I'm not talking about criticism, which I've already addressed. It's the misplaced well-intentions of others as they try to "help" you which irritates me, as there doesn't seem to be a polite way to adequately quash their ill-advised advice.
This isn't whining against blanket statement advice such as 'follow your dreams' or 'just be yourself'. Instead, it's the times when middle-aged stay-at-home wives who haven't had a job in ten years try to critique my resume. I hope I'm not being facetious when I say that I don't quite place so much stock into the resume changes.
The impetus behind this post is the occurences of discussions I've had with friends who've been forced unsolicited advice during job interviews. A friend of mine was randomly told that she needed to improve her posture. Another friend had arrived the appropriate 15 minutes before her interview, but as soon as she sat down with her interviewer, the prospective employer was unimpressed: 'You should always try to arrive at least 40 minutes before an interview because that shows initiative'.
Awhile back, I had a face-to-face with somebody for a part-time position (all these other interviews in NYC are adding up in train tickets!). At the end of what I had thought was a great discussion, the lady declared out of the blue her intent to give me 'tips for my next interviews'.
What happened next was an onslaught of horrifyingly ridiculous and outdated guidance. It was so bad that every single person I have recounted the episode to was speechless.
Here are some of her nuggets of wisdom:
1. I'd mentioned being on the Board of Trustees in passing only once, and in specific reference to one of her questions. 'I know you are very, very, very, very, very proud of being on the board of whatever, but you talked about it too many times. I just want to tell you that some people might get jealous -- not me, I'm over 50 and I don't care --but some people might get jealous'.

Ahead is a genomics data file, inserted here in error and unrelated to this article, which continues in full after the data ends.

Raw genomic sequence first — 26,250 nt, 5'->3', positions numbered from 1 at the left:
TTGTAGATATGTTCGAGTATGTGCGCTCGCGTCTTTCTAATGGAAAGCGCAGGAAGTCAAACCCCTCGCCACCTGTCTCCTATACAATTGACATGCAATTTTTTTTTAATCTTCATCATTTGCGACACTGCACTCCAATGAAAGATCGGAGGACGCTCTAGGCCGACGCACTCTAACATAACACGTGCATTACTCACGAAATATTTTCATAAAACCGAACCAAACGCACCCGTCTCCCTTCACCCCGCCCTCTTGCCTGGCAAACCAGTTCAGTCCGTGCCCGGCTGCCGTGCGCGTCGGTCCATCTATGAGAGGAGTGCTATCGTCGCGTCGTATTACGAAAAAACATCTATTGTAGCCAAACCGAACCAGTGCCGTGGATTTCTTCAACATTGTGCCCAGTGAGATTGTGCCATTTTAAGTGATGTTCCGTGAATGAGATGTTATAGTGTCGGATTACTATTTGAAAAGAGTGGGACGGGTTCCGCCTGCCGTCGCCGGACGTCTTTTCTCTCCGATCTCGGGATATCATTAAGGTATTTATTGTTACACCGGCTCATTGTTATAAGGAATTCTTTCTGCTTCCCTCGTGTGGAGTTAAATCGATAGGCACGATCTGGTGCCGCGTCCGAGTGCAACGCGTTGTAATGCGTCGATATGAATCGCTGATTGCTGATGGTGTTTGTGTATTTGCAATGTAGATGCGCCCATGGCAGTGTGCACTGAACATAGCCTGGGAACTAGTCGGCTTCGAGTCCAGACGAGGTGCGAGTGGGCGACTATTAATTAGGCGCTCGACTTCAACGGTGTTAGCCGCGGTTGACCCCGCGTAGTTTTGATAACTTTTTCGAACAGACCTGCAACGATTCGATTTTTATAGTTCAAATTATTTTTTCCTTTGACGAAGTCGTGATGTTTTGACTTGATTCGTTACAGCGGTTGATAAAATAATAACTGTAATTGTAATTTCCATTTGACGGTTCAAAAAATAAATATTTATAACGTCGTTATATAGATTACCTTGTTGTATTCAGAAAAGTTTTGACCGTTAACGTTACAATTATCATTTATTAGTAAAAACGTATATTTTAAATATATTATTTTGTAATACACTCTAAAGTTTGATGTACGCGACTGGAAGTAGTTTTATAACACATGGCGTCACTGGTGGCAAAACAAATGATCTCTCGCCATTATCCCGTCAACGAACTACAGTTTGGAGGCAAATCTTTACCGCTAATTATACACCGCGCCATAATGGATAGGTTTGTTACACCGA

2. 'You used the phrase 'as you can see from my resume' a few times. Don't do that. That puts pressure on me when you say 'as you can see' because then you're assuming that I've read your resume. Now you're making me actually read your resume. It's just too much pressure'.
3. 'You need to smile more'.
4. 'You shouldn't dress so formally'. I was wearing a black blazer, pink blouse, and red-colored jeans. This was for a part-time position and my first meeting with her.
5. 'Don't speak so formally! Talk to me like we are close friends'. I mean, depending on the friend, I can slip from a manic pixie dream girl to frat boy extra in a Seth Rogen comedy to boarding school, Pimms-in-the-summer lilt. But this is a job interview.
...and the grand finale!
6. 'When you write thank you cards, put your business card in the envelope. And also put one of those scratch-off lottery tickets in the envelope, too, because it's cute and who doesn't love money? Especially winning free money. I guarantee you'll get attention'.
Of course, I'm not saying I am on a pedestal as someone who consistently gives out stellar advice. Nor do I want to make it seem as though all of her advice was trash -- to be fair, some of those tidbits of 'wisdom' could be applied in other situations, just not that current one a week ago.
So again: what's a girl to do?